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Building a game rather than a story and I want to allow allow interested players to create custom versions of some of my encounters, to that end I am thinking best way to do that is to have the game read a human readable file like .txt to make it as easy for the players as possible and have the variables read into a series of arrays.

 

An example of this would be

Twine File Variables

$EncounterName[0]
$RandomEncounterTrigerValue[0]
$VariableGoverningWhichPassage[0]
$Condition1Text[0]
$Condition2Text[0]
$Condition3Text[0]


and then have the file read something like

<File Opener>

$EncounterName = Friend
$RandomEncounterTrigerValue = 1

$Condition1Text = Long String of text
$Condition2Text = Long String of text
$Condition3Text = Long String of text

<end encounter>

$EncounterName = Stranger
$RandomEncounterTrigerValue = 2

$Condition1Text = Long String of text
$Condition2Text = Long String of text
$Condition3Text = Long String of text

<end encounter>

etc

<end file marker>

But I cant find how to load the file to parse the information to the variables.  Also would I be better loading the whole thing into the game or just select variables and loading the big stuff just for the passage when it needs to be displayed?

1 Answer

+1 vote
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Best answer

Please don't include information about either the Twine Compiler or the Story Format you are using within the Question Title, it just makes that title longer that necessary and serves no real purpose if you have used the Question Tags to state this information, as you have done.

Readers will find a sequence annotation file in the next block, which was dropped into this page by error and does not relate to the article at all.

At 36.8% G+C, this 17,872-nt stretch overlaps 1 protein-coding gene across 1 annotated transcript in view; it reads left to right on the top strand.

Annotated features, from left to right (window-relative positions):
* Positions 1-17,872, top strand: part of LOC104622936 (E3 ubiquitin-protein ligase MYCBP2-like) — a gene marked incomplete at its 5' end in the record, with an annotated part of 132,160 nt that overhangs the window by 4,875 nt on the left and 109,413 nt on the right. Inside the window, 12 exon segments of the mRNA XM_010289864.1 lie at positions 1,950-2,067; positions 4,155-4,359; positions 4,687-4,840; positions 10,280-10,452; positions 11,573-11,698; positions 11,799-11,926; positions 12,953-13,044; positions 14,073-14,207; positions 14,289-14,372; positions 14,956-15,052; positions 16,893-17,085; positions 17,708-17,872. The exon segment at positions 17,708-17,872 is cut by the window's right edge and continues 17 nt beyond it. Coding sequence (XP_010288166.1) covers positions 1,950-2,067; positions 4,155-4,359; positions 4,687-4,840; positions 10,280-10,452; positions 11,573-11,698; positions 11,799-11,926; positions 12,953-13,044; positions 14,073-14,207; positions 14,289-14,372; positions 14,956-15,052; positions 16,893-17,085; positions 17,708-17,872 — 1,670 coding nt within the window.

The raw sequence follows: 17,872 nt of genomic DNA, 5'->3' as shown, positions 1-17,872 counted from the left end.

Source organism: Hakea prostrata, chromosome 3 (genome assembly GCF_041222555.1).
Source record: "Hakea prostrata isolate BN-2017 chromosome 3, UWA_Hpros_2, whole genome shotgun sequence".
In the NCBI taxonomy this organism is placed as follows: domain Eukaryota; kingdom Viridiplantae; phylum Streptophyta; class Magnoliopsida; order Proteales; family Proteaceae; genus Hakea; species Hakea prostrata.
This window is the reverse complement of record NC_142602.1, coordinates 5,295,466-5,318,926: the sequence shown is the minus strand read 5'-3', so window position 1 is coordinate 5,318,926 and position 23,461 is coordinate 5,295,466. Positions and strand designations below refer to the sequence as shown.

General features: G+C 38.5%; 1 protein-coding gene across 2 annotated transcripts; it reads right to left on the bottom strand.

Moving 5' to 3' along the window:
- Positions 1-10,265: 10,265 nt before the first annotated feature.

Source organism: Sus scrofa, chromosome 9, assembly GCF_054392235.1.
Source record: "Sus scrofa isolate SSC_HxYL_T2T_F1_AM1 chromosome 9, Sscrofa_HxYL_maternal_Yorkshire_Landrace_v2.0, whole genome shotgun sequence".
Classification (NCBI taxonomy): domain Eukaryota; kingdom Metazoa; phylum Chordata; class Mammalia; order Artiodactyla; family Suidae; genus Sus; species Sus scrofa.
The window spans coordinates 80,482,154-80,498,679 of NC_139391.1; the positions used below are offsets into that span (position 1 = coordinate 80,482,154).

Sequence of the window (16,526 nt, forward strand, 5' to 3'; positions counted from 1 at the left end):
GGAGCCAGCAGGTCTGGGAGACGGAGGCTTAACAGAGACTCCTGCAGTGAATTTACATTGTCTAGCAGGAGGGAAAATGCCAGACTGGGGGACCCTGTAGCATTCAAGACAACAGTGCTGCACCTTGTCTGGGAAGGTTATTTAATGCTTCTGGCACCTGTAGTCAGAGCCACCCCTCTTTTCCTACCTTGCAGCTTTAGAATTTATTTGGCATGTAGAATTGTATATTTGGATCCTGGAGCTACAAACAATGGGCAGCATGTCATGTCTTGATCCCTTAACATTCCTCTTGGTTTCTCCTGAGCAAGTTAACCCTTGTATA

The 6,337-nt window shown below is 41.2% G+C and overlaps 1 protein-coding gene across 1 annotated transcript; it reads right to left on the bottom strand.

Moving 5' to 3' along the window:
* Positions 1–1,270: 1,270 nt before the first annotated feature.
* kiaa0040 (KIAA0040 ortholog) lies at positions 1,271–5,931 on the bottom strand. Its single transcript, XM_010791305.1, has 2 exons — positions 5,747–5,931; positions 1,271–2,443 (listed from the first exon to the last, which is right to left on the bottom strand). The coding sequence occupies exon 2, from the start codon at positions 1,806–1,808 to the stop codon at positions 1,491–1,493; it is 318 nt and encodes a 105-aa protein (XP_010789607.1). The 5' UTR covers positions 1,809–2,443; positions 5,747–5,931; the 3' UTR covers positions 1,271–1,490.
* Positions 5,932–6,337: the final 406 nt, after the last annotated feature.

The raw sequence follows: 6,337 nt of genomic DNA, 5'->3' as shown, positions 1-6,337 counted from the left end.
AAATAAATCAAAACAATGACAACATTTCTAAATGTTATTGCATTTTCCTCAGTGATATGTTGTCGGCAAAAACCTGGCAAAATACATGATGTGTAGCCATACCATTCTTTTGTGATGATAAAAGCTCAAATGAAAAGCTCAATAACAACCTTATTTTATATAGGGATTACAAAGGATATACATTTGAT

(although knowing the full story format version can help as that can effect answers).

Based on the fact you stated "I want to allow allow interested players to create custom versions of some of my encounters" I am going to assume that your game is not going to be hosted on a web-server.

Unfortunately web-browser's are very restrictive (for security purposes) when it comes to accessing locally stored files, excluding the standard file types that a HTML file normally references. There are a number of techniques you can use to try and get around these restrictions but none of them work for all web-browsers.

This GitHub Gist page lists two of them along with links to further information about those techniques.

A more experienced Javascript coder would be able to give you better advice but normally the HTML file would either contain a pre-existing script element reference to the external (JSON) file storing the relevant data you want to load, or it would use Javascript to to dynamically create said script reference based on pre-existing file name information.

by (310 points)
Annoying but not a lot to be done about it, thanks for the answer Greyelf
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